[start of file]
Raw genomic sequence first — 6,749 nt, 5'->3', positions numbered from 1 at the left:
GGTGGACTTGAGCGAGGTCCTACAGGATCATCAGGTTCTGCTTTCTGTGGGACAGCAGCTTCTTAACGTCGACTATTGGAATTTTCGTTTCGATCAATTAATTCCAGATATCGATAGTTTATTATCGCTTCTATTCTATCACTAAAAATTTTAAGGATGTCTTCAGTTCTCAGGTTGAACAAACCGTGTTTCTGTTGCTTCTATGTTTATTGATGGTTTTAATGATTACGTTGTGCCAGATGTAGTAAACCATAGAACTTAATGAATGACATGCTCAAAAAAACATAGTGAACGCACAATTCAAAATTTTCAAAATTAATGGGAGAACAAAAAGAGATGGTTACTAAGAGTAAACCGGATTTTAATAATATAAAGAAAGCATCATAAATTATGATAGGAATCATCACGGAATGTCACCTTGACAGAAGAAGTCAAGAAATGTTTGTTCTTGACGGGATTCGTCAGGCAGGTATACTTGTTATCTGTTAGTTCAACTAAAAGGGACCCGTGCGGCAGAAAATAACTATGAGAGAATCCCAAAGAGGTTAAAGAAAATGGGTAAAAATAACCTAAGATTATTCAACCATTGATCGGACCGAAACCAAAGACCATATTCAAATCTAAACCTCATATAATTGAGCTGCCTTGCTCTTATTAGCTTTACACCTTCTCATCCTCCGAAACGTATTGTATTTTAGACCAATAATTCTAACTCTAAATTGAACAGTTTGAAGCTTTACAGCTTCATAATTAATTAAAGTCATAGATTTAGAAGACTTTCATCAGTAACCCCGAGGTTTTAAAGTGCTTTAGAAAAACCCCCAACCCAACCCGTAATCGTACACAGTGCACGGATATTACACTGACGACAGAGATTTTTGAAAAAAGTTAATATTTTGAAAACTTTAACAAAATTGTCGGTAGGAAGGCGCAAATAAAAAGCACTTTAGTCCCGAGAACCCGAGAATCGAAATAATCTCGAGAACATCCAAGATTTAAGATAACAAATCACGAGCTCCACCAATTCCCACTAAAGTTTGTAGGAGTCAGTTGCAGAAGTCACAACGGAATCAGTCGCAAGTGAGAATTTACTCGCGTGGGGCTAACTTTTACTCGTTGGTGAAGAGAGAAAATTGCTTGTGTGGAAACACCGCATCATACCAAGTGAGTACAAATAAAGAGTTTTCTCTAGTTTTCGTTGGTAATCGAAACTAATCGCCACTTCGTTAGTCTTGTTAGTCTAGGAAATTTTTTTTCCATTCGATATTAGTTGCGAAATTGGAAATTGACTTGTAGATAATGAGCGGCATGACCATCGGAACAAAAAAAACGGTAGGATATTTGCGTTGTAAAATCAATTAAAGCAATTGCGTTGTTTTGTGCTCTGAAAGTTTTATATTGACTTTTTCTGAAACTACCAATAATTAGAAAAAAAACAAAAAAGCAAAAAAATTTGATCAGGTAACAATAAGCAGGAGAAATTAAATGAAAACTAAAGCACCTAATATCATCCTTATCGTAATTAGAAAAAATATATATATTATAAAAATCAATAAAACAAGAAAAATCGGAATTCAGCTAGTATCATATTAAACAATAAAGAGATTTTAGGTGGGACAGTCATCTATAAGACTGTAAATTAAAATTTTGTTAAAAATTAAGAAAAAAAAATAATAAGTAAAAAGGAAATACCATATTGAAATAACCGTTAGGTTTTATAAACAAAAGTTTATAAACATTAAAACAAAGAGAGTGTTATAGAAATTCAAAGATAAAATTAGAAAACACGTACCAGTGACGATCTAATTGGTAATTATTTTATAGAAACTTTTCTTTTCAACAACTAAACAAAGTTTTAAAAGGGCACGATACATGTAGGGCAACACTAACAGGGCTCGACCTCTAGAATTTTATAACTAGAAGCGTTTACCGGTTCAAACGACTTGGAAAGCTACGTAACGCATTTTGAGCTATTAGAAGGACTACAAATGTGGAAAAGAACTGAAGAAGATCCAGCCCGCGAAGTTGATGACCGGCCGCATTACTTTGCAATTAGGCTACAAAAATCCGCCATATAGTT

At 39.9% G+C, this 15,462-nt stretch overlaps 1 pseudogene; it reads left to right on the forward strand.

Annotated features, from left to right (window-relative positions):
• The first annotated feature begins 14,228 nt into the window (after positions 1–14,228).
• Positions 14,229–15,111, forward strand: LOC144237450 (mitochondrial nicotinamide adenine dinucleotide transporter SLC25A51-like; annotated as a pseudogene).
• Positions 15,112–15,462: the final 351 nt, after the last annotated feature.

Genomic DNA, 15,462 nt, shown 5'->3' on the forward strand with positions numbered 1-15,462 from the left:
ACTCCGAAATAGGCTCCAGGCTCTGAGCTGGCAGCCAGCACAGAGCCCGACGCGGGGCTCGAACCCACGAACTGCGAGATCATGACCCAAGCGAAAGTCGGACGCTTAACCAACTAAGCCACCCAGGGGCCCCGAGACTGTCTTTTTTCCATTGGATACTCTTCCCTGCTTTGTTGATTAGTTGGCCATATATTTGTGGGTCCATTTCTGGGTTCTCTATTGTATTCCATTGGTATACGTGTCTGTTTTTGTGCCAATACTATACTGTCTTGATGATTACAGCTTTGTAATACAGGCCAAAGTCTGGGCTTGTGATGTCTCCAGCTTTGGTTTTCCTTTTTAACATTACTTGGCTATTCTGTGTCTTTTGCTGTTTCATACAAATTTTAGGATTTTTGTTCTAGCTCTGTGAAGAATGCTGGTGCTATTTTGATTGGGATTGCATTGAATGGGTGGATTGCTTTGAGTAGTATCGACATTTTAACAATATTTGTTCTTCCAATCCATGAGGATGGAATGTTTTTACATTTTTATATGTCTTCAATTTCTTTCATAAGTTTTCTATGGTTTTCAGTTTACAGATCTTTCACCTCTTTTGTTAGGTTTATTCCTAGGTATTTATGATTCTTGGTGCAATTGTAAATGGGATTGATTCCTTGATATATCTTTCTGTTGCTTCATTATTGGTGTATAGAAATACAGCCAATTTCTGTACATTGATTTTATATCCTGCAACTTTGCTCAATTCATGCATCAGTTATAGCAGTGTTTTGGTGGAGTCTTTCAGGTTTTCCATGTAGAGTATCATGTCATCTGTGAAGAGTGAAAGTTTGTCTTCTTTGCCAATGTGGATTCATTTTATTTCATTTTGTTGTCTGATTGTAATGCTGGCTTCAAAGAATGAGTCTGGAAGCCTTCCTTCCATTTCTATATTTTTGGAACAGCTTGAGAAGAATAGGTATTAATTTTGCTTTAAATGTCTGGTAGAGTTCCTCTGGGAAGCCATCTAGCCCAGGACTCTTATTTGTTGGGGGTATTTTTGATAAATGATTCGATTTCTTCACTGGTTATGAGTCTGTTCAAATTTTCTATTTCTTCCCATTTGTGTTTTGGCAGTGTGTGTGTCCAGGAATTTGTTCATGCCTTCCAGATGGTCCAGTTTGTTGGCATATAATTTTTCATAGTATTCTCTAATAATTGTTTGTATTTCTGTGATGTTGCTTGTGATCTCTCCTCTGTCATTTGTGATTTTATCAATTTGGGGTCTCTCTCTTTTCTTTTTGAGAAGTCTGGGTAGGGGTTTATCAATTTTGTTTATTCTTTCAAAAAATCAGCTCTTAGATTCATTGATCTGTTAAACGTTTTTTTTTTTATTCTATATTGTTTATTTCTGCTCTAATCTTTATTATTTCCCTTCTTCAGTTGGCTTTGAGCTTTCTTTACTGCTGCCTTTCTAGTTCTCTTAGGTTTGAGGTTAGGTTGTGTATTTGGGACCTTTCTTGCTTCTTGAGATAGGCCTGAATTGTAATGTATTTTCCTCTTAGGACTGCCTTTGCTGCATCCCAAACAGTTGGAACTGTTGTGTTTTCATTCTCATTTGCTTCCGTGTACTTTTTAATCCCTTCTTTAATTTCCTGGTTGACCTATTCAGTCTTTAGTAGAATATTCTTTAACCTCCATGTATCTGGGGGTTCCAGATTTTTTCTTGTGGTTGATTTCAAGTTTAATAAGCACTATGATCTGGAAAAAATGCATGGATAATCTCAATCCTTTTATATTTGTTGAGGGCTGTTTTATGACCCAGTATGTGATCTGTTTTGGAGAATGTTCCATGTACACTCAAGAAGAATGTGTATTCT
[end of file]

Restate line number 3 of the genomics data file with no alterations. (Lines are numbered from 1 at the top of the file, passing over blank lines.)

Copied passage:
At 39.9% G+C, this 15,462-nt stretch overlaps 1 pseudogene; it reads left to right on the forward strand.